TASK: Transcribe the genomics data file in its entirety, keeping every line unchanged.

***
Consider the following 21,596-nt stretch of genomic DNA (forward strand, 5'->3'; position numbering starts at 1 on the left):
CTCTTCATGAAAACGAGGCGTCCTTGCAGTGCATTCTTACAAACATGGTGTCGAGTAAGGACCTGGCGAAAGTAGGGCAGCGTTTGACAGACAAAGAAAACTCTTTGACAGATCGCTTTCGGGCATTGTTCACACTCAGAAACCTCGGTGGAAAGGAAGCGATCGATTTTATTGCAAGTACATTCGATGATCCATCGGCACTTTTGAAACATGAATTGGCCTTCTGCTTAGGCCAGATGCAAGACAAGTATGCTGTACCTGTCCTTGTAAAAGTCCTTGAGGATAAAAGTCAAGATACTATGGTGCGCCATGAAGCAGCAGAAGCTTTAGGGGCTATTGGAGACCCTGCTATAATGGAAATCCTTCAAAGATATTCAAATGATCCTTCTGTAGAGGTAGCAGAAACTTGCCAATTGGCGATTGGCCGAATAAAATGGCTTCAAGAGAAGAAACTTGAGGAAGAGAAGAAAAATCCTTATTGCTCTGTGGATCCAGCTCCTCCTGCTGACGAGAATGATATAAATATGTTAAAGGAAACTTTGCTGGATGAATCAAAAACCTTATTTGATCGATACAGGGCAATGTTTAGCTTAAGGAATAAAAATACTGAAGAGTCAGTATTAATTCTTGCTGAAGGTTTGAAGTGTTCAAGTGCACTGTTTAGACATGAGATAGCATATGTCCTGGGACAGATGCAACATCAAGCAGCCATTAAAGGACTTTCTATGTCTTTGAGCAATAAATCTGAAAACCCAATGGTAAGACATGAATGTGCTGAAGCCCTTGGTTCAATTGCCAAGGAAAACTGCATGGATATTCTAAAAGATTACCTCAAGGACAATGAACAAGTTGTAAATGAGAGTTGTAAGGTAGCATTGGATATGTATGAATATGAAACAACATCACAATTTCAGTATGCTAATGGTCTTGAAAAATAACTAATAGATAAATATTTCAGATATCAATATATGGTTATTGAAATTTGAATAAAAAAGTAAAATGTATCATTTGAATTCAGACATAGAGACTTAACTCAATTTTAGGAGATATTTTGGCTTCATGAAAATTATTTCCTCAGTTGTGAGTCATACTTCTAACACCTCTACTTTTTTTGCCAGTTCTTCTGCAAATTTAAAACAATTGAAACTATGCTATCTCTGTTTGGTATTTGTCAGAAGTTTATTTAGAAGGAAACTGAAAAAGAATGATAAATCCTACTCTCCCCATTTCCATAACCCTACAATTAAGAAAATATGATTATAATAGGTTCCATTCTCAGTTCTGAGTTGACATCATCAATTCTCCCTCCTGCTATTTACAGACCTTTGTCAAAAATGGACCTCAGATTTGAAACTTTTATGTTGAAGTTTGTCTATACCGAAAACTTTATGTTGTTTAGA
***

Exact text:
Consider the following 21,596-nt stretch of genomic DNA (forward strand, 5'->3'; position numbering starts at 1 on the left):
CTCTTCATGAAAACGAGGCGTCCTTGCAGTGCATTCTTACAAACATGGTGTCGAGTAAGGACCTGGCGAAAGTAGGGCAGCGTTTGACAGACAAAGAAAACTCTTTGACAGATCGCTTTCGGGCATTGTTCACACTCAGAAACCTCGGTGGAAAGGAAGCGATCGATTTTATTGCAAGTACATTCGATGATCCATCGGCACTTTTGAAACATGAATTGGCCTTCTGCTTAGGCCAGATGCAAGACAAGTATGCTGTACCTGTCCTTGTAAAAGTCCTTGAGGATAAAAGTCAAGATACTATGGTGCGCCATGAAGCAGCAGAAGCTTTAGGGGCTATTGGAGACCCTGCTATAATGGAAATCCTTCAAAGATATTCAAATGATCCTTCTGTAGAGGTAGCAGAAACTTGCCAATTGGCGATTGGCCGAATAAAATGGCTTCAAGAGAAGAAACTTGAGGAAGAGAAGAAAAATCCTTATTGCTCTGTGGATCCAGCTCCTCCTGCTGACGAGAATGATATAAATATGTTAAAGGAAACTTTGCTGGATGAATCAAAAACCTTATTTGATCGATACAGGGCAATGTTTAGCTTAAGGAATAAAAATACTGAAGAGTCAGTATTAATTCTTGCTGAAGGTTTGAAGTGTTCAAGTGCACTGTTTAGACATGAGATAGCATATGTCCTGGGACAGATGCAACATCAAGCAGCCATTAAAGGACTTTCTATGTCTTTGAGCAATAAATCTGAAAACCCAATGGTAAGACATGAATGTGCTGAAGCCCTTGGTTCAATTGCCAAGGAAAACTGCATGGATATTCTAAAAGATTACCTCAAGGACAATGAACAAGTTGTAAATGAGAGTTGTAAGGTAGCATTGGATATGTATGAATATGAAACAACATCACAATTTCAGTATGCTAATGGTCTTGAAAAATAACTAATAGATAAATATTTCAGATATCAATATATGGTTATTGAAATTTGAATAAAAAAGTAAAATGTATCATTTGAATTCAGACATAGAGACTTAACTCAATTTTAGGAGATATTTTGGCTTCATGAAAATTATTTCCTCAGTTGTGAGTCATACTTCTAACACCTCTACTTTTTTTGCCAGTTCTTCTGCAAATTTAAAACAATTGAAACTATGCTATCTCTGTTTGGTATTTGTCAGAAGTTTATTTAGAAGGAAACTGAAAAAGAATGATAAATCCTACTCTCCCCATTTCCATAACCCTACAATTAAGAAAATATGATTATAATAGGTTCCATTCTCAGTTCTGAGTTGACATCATCAATTCTCCCTCCTGCTATTTACAGACCTTTGTCAAAAATGGACCTCAGATTTGAAACTTTTATGTTGAAGTTTGTCTATACCGAAAACTTTATGTTGTTTAGA